Summertime is the time for so many home maintenance projects from cleaning your gutters and inspecting your roof to washing or painting your house.
While we’ve mentioned it in recent blogs, it’s been a while since we really concentrated on the importance of ladder safety. So here we go!
When working “up” not only does one need to have the proper equipment, but it’s also key to have the right know-how as well.
Ladder stand-off is a must
Whatever chore that takes you up on an extension ladder – gutter cleaning, roof inspecting, house painting – it opens you up to one of the most common causes of severe fall trauma. People tend to lean out too far to one side – to get that last little area without moving the ladder – which can make the ladder slide sideways and down you go!
However, before talking about the dangers at the top of the ladder, we’d like to start at the beginning – the ground.
Safety begins with solid, level ground for each of the ladder’s legs. Sometimes you have to modify the grade to create a safer platform. When it comes to safety, it’s usually better to dig into the ground and bury the long leg than building up a tippy platform to support a shorter one.
Once the ground is solid, with even footing, test the ladder from the lower rungs and then all the way up. Your spouse and neighbors would think you were brilliant if you tied the ladder off to the house, too!
An extension ladder leaning on a smooth gutter is one of the worst scenarios leading to DIY injuries and death. Again, our arms are too short to clean out gutters efficiently which makes us lean out further to the side than we should and who’s prepared when the ladder slides down the gutter? So besides using a tool to extend our reach, there is one tool that can prevent ladder falls altogether if you place it correctly in the first place.
A ladder stand-off device is waiting for you at your local hardware store. It’s a great gift and even that four-year-old at the bottom of the ladder, who depends on you for everything, could have easily attached this device to the top of daddy’s ladder before he bravely ascended. When used properly, it could save the whole family from a remaining life of misery.
It’s not just extension ladders that can cause injury, step ladders, especially short ones with nothing to hold onto, are just as dangerous.
While three-legged ladders are safer than those with four legs, particularly on rough ground, each leg of any ladder must be firmly embedded on hard surface. An adult helper holding onto the ladder is a good practice and so is getting the next size ladder when you really need to get up onto the last two rungs. Standing on the top rung of the ladder is never a good idea – and most newer ladders say that right on them.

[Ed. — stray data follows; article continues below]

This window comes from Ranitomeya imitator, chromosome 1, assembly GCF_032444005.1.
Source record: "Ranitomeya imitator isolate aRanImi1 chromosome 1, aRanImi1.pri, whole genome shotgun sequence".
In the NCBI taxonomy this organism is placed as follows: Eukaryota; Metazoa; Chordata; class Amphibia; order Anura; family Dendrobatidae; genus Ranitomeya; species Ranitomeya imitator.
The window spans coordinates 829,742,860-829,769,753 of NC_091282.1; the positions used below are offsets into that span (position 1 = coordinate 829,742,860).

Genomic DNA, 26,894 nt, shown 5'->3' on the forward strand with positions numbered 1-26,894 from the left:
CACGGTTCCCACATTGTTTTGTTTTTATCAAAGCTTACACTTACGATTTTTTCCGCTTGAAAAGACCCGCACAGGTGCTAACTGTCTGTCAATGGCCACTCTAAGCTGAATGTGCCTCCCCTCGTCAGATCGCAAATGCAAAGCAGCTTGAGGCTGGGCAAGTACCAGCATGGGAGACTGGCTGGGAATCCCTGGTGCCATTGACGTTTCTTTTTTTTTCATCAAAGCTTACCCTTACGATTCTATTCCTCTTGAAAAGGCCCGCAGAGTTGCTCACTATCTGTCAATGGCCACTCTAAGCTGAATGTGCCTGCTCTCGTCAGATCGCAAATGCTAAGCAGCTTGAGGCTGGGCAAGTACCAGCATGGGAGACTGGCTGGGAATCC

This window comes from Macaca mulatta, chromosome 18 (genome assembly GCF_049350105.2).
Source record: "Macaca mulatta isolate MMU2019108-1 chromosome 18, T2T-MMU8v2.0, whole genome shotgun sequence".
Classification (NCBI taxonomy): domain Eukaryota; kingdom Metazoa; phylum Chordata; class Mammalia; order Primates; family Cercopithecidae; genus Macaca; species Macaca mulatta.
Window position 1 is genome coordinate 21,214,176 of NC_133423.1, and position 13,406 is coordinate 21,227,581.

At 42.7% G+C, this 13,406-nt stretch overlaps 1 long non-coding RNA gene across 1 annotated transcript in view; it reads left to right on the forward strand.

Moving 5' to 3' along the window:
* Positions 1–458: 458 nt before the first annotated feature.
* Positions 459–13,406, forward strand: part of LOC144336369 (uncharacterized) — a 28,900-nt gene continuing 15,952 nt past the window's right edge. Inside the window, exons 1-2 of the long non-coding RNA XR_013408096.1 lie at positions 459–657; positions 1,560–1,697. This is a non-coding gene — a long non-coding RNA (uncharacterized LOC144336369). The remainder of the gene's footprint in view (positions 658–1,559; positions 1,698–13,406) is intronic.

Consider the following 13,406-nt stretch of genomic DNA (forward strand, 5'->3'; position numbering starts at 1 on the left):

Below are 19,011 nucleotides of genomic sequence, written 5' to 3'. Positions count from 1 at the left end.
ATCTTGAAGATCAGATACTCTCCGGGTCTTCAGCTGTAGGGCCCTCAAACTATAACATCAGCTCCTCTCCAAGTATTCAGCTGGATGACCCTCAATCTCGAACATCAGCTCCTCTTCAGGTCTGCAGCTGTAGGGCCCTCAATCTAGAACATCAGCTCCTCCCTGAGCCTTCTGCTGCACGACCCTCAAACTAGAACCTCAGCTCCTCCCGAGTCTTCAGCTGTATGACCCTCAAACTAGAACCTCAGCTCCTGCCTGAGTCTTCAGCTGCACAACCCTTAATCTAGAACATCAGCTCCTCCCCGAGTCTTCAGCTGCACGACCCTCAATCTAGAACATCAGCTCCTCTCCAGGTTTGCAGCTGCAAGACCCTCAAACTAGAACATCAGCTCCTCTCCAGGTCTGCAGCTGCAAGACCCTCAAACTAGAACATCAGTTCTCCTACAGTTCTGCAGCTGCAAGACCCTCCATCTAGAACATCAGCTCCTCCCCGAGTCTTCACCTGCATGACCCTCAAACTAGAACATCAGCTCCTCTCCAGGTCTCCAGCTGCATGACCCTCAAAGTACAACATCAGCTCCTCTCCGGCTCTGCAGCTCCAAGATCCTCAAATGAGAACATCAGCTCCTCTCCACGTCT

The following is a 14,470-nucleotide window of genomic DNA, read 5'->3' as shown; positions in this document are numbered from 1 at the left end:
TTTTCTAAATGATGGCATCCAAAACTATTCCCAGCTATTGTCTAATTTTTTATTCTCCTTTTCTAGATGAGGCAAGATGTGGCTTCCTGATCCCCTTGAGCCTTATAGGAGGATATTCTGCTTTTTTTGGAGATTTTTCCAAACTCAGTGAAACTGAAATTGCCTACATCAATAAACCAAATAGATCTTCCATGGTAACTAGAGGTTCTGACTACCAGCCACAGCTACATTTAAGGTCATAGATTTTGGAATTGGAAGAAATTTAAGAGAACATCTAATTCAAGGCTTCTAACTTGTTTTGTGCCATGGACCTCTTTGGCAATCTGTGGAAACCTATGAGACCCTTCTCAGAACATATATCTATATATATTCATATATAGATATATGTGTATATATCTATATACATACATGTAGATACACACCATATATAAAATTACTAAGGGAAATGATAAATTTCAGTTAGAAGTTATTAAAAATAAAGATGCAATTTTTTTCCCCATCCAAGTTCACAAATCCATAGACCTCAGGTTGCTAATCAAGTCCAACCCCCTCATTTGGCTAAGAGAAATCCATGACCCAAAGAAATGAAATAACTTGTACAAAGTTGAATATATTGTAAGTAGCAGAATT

Want to borrow our tools?
Ladder stand-off attachments are one of the things that we loan out free-of-charge here at NeighborWorks of Grays Harbor.
Thanks to a generous donation by COSMO Manufacturing in Cosmopolis, we have a very practical way of helping you with your DIY projects. So, instead of investing in your own equipment, you can borrow from our painting and house-washing equipment.
In addition to ladder stand-off attachments, this includes tools such as pump sprayers and long-handled brushes, rollers and roller racks, caulk guns, putty knives, scrapers, wire brushes, drop clothes and buckets. (Sorry, but it does not include ladders, paint sprayers or power washers.)
If you would like to borrow some of these tools for free, simply e-mail Dave at email@example.com. We can make an appointment to meet at our Aberdeen office and – in a socially distanced way – get those tools to you.
Stay away from the mast
When working on overhead house projects, the ladder isn’t the only thing to be concerned with -- the electrical mast on the roof of each house is also not something to be toyed with.
Whether you are repairing or cleaning the roof, washing or painting your house or even just doing some tree-trimming, be aware of that mast and the electrical wires it supports. And stay far away!
Just like when you are digging in the ground, and can call ahead to prepare, if you know you will be working near the overhead electrical mast or perhaps trimming or falling trees that could touch it, first call the Grays Harbor Public Utility (360) 532-4220. The service dispatcher will make the arrangements resulting in a PUD crew onsite to determine the safest approach for wires in the way.